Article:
Multi-level governance

Symbol multi-level governance. © Jack P. Kruf

Jack P. Kruf

Multi-level governance is an approach in political science and public administration theory that originated from studies on European integration. According Piattoni (2001) the political scientists Liesbet Hooghe and Gary Marks actually developed the concept of multi-level governance in the early 1990’s. 

It has become one of the key processes for good public governance in international context. In fact always was, but never defined or considered as such. The link between all levels of governance in every ecosystem is essential to be effective and efficient in its functioning. The layering of governance seems in general to follow the principles of the ecological pyramid in natural ecosystems, so some logic can be derived. It must be said though, that from the perspective of city management, there is a wide range of opinions, feelings, views and thoughts around it. It exists, but is not generally accepted as the best way forward. What is multi-level governance?

Multi-level (or multilevel) governance is a term used to describe the way power is spread vertically between many levels of government and horizontally across multiple quasi-government and non-governmental organizations and actors. 

Cairney et al. (2019)

This situation develops because many countries have multiple levels of government including local, regional, statenational or federal, and many other organisations with interests in policy decisions and outcomes. International governance also operates based on multi-level governance principles.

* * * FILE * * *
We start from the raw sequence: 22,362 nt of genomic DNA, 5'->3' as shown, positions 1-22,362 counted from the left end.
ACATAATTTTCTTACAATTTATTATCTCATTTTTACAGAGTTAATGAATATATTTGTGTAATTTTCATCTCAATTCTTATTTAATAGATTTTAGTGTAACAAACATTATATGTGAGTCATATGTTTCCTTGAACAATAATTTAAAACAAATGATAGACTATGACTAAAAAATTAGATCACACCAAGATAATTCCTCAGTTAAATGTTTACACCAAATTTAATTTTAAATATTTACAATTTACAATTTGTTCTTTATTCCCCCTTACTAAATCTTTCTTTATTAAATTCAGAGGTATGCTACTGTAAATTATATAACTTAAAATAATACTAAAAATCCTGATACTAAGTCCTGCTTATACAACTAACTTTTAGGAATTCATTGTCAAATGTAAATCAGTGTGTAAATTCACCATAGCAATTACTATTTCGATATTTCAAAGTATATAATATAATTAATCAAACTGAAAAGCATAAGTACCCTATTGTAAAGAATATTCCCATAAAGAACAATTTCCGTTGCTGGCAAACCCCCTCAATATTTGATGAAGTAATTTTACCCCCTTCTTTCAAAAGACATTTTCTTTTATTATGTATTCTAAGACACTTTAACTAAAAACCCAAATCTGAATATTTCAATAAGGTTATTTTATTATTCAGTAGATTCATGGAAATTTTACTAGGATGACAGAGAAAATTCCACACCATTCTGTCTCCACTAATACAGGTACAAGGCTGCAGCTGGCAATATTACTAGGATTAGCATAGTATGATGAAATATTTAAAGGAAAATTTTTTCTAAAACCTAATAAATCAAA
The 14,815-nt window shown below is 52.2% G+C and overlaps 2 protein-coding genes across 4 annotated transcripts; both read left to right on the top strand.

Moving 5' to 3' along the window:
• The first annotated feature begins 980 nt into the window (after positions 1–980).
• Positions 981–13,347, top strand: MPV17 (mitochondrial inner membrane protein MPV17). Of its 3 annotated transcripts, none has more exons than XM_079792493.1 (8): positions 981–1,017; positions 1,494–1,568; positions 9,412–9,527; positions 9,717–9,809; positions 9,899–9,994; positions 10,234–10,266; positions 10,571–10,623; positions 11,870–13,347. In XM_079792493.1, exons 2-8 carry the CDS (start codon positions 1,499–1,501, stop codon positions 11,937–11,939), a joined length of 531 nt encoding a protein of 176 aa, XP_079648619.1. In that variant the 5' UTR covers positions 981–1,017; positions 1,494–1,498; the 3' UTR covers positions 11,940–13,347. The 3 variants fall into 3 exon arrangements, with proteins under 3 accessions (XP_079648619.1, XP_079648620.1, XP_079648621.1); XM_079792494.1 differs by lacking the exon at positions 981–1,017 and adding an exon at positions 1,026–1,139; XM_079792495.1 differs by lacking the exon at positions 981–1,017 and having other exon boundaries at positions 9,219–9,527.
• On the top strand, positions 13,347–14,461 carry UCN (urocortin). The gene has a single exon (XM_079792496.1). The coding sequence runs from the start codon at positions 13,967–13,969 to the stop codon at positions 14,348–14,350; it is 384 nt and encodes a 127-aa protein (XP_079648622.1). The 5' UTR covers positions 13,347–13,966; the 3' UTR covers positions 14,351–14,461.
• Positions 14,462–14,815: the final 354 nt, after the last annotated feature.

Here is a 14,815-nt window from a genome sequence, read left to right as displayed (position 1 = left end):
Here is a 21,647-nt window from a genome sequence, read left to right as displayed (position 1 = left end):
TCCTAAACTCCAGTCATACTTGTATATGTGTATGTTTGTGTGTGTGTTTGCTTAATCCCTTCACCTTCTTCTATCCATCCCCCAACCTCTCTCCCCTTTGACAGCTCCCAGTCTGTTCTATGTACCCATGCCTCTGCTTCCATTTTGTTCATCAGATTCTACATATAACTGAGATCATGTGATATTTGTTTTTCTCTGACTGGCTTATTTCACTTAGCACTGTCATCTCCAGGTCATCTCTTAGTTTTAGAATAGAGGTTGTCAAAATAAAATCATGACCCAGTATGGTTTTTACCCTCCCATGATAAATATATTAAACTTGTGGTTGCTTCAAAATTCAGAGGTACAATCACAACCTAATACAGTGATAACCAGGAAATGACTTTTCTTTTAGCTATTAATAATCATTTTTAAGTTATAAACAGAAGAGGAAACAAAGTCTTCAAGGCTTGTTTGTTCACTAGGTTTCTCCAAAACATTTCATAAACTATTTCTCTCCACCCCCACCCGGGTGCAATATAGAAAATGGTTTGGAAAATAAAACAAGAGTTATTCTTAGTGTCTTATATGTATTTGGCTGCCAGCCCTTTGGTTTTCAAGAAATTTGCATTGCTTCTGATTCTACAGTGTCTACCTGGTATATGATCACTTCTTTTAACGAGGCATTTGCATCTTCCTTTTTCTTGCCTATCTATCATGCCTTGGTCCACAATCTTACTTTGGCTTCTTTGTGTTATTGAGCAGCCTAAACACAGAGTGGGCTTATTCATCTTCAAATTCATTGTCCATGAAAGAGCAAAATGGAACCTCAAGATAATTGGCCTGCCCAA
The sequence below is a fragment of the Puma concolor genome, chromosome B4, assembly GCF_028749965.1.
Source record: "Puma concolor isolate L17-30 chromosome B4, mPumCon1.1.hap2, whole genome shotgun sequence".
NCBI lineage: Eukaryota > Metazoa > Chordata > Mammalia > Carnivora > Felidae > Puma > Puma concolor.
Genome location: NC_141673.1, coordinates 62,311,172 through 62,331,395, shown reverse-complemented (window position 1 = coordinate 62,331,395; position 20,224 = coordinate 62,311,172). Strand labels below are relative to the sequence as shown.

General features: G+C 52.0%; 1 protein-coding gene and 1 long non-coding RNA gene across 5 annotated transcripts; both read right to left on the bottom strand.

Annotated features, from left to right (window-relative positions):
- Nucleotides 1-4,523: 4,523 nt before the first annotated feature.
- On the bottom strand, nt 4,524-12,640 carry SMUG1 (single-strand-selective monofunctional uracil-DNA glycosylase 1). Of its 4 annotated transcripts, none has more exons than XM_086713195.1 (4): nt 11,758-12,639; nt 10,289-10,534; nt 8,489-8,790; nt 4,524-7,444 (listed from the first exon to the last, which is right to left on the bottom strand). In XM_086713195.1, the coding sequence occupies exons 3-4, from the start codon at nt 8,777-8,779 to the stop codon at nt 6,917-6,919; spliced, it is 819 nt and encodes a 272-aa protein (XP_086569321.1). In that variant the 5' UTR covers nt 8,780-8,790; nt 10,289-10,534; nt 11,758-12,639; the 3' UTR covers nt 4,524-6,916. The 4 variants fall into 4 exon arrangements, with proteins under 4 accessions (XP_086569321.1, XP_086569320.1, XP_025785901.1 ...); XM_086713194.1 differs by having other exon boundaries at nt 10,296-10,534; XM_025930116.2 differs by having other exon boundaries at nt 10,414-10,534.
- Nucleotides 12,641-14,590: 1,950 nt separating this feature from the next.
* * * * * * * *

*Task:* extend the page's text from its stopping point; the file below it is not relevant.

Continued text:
Wikipedia

In 1996 Hooghe edited a sustained study of cohesion policy in the European Union. The central question was how policy makers can develop a common European policy, and yet give attention to the variation in practice, institutions, and players in the member states. 

Later in 2001 Hooghe et al. (2001) explain why multi-level governance has taken place and how it shapes conflict in national and European political arenas and go into the dual process of centralization and decentralization. At the same time that authority in many policy areas has shifted to the supranational level of the European Union, so national governments have given sub-national regions within countries more say over the lives of their citizens. 

At the forefront of scholars who characterize this dual process as multi-level governance, Liesbet Hooghe and Gary Marks argue that its emergence in the second half of the twentieth century is a watershed in the political development of Europe. According the authors it gives expression to the idea that there are many interacting authority structures at work in the emergent global political economy: “… illuminates the intimate entanglement between the domestic and international levels of authority”.

Bibliography

Cairney, P., Heikkila, T. and Wood, Matthew (2019). Making Policy in a Complex World (1 ed.). Cambridge: Cambridge University Press.

Hooghe, Liesbeth (ed.) (1996) Cohesion Policy and European Integration: Building Multi-level Governance. Wotton-under-Edge: Clarendon Press Oxford.

Hooghe, Liesbet and Gary Marks (2001) Multi-Level Governance and European Integration. Lanham: Rowman & Littlefield Publishers.

Piattoni, Simona (2009) Multi-level Governance: a Historical and Conceptual Analysis. European Integration. 31. 2: 163–180. 

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